This photo back drop gives students (and teachers) a chance to use the photo props I made from craft foam and wire.  The foam was so thin, that I cut out two hair shapes, and hot glued a wire in between the two. This allowed bend it to conform to the shape of the head.



When each senior and their escort were announced then entered through a torii, the iconic red gate that often sits outside Japanese cities and shrines. This had been a 4'X8' piece of scrap wood that was cut into strips, and a kind-heated maintenance man (thanks James) helped me figure out how to get to to be a free standing entrance.




3 8'X8' PVC pipe squares were wrapped in tulle and icicle lights, creating e a 24 foot wall, which divided the dance floor from the eating area.


Garlands of large (12" X 18") and small paper (4" X 5") Japanese flags, were a inexpensive, easy way to make a visual impact.


And paper lanterns and fans hung from light fixtures, reinforcing the colors of the flag and creating visual unity.

Some 8' high discarded wood, and a couple of hinges was painted to make a faux rice paper wall.  by having this next to the 8' pagoda painting we did for the spring concert last year, there were places to take length pictures to show off their gowns and fancy shoes.

 
My daughter and husband came to the dance because they know how hard I've worked on this the last few months, and they're really supportive. One of my students (who didn't come to the prom) suggested that it wasn't worth the effort considering that "we're blind." But I had several students approach me and thank me for caring enough to try to make their night special.

Our prom even made the news. You can see the clip here: http://www.13wmaz.com/mobile/article/news/local/georgia-academy-for-the-blind-students-celebrate-prom/93-535773713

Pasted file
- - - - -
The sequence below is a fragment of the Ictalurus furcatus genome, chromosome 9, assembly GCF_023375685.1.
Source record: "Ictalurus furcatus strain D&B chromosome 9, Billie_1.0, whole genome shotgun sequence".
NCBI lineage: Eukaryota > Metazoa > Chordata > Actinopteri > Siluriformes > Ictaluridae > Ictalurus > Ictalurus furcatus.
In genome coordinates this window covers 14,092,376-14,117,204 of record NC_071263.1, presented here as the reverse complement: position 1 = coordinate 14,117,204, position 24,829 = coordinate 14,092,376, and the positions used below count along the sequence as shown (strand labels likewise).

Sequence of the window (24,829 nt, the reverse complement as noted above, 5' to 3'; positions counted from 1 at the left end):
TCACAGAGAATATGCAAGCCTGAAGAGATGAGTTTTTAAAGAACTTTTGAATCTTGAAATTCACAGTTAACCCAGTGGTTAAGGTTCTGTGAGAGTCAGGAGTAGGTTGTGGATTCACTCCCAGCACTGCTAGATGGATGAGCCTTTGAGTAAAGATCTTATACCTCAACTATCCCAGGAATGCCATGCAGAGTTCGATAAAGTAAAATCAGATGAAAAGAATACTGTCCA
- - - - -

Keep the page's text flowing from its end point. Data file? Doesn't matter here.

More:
Thursday, March 29, 2018

Wire Art Commission Piece

I just finished a commission piece for the NAEYC (National Association for Education of Young Children).  The sketch they approved was one of a teacher blowing bubbles to gleeful toddlers. They asked that I add the initials of their organization and some glasses on the teacher.  So here's what I ended up doing:  blowing up my drawing until it was 36" X 26".  I traced each figure with wire, and then I filled each shape with curls of plastic wire, and stripes of pipe cleaner. I stitched upholstery fabric, strung beads, and wrapped wire mesh.

I have no control over what color the wall will be behind this piece, and so I tried it out on several walls to make sure each partied enough contrast to be seen from a distance.

The project took about four times longer than I'd anticipated, but that's how it goes with art projects...you never know when the muses are on going to take a day off.




Friday, March 23, 2018

Field Trip: The Center of Puppetry Arts



Today we had our spring student exhibition, in which we showed off the Jim Henson inspired hand puppets.  This month we also made a trip to the Center for Puppetry Arts, where we were in Jim Henson heaven as we saw exhibits about The Muppets, Sesame Street, The Dark Crystal, and Labyrinth.  There were also puppets from all around the world, some historic, some contemporary "War Horse" and "The Corpse Bride" ring a bell? Julie Taymor's masks from"The Lion King" were there too, which kicked off our mask making project, (see the previous post). Plus, we saw "The Wizard of Oz" performed with marionettes in a room full of toddlers, and so it was well worth the trip.  If you are ever in Atlanta, try to stop by The Center for Puppetry Arts!

Thursday, March 22, 2018

Clay Masks


The first time I'd heard of Julie Taymor was when I saw an exhibition of her work at the Wexner Center in Columbus, OH decades ago. Yes she's a theater person, but I've always loved the relationship between visual and performing arts,so  I showed my students  videos and a slide show of her amazing costumes from "The Lion King," It just so happens that the Chorus took a field trip to see "The Lion King" the week before so the timing of this lesson was perfect.  And then we saw her actual Scar and Mufasa masks at the Center for Puppetry Arts in Atlanta,

My students each made sketches, newspaper forms, and then used clay slabs to create their own mask.  These are much too heavy to be worn, but holes were made on each side for wire, which makes it easy to hang on a wall. It was so gratifying to see them fired, glazed and displayed within two week's time.